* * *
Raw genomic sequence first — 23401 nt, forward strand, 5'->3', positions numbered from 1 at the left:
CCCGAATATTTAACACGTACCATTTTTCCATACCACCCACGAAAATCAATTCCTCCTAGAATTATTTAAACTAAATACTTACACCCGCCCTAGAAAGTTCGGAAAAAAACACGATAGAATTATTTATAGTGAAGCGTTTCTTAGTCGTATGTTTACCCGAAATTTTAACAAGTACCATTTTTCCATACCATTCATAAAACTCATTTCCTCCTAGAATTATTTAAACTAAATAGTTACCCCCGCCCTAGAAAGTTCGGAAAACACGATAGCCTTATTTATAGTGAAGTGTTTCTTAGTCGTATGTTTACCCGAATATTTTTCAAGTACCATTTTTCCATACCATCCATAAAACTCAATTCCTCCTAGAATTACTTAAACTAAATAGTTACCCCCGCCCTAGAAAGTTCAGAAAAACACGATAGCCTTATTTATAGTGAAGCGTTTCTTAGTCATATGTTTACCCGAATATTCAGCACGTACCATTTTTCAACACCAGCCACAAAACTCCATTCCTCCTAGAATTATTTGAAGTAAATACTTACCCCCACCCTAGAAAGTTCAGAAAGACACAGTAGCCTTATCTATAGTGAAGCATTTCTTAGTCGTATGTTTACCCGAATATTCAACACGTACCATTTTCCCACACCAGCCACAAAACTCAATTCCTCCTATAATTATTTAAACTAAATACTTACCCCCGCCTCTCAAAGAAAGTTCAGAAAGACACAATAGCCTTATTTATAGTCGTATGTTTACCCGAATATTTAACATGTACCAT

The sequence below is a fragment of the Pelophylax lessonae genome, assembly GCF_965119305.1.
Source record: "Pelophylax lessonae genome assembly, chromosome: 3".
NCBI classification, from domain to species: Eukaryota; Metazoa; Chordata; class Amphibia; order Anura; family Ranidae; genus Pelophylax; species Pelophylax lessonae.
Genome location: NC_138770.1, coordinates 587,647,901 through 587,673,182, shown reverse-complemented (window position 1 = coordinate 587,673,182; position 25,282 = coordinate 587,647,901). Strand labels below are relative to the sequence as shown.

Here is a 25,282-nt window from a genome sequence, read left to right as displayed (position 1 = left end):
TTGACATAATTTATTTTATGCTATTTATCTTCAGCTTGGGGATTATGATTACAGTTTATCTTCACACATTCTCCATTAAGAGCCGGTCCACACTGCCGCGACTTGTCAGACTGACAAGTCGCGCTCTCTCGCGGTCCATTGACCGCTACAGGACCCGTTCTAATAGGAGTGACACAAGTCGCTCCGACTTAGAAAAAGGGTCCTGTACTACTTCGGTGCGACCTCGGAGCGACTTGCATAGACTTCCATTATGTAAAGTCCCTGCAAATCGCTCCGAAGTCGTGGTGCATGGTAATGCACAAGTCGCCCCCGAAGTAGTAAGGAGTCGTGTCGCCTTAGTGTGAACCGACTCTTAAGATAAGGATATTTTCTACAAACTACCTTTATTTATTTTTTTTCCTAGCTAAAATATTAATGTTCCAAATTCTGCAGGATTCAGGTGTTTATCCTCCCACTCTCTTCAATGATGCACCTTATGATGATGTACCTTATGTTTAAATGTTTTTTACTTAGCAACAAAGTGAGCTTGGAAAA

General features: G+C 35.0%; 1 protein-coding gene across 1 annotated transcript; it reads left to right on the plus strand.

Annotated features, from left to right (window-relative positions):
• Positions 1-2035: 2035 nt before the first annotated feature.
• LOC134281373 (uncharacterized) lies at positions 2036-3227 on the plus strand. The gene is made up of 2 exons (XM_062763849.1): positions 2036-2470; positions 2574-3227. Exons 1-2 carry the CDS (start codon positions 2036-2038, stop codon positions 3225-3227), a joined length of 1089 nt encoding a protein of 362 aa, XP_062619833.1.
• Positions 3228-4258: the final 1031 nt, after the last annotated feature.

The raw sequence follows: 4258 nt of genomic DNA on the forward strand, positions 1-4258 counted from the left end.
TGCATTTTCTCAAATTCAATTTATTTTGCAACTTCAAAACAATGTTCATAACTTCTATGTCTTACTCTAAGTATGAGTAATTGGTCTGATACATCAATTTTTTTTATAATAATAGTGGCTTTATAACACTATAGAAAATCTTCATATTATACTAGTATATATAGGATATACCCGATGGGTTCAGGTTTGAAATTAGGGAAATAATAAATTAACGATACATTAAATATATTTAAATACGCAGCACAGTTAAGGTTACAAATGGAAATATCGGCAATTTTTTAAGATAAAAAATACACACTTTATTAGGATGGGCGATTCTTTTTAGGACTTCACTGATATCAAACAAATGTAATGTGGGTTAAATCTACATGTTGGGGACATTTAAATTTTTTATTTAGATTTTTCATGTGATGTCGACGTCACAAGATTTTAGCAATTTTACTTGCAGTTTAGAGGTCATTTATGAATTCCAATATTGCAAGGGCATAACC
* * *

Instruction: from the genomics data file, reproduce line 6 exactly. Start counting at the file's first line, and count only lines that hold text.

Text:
Genome location: NC_138770.1, coordinates 587,647,901 through 587,673,182, shown reverse-complemented (window position 1 = coordinate 587,673,182; position 25,282 = coordinate 587,647,901). Strand labels below are relative to the sequence as shown.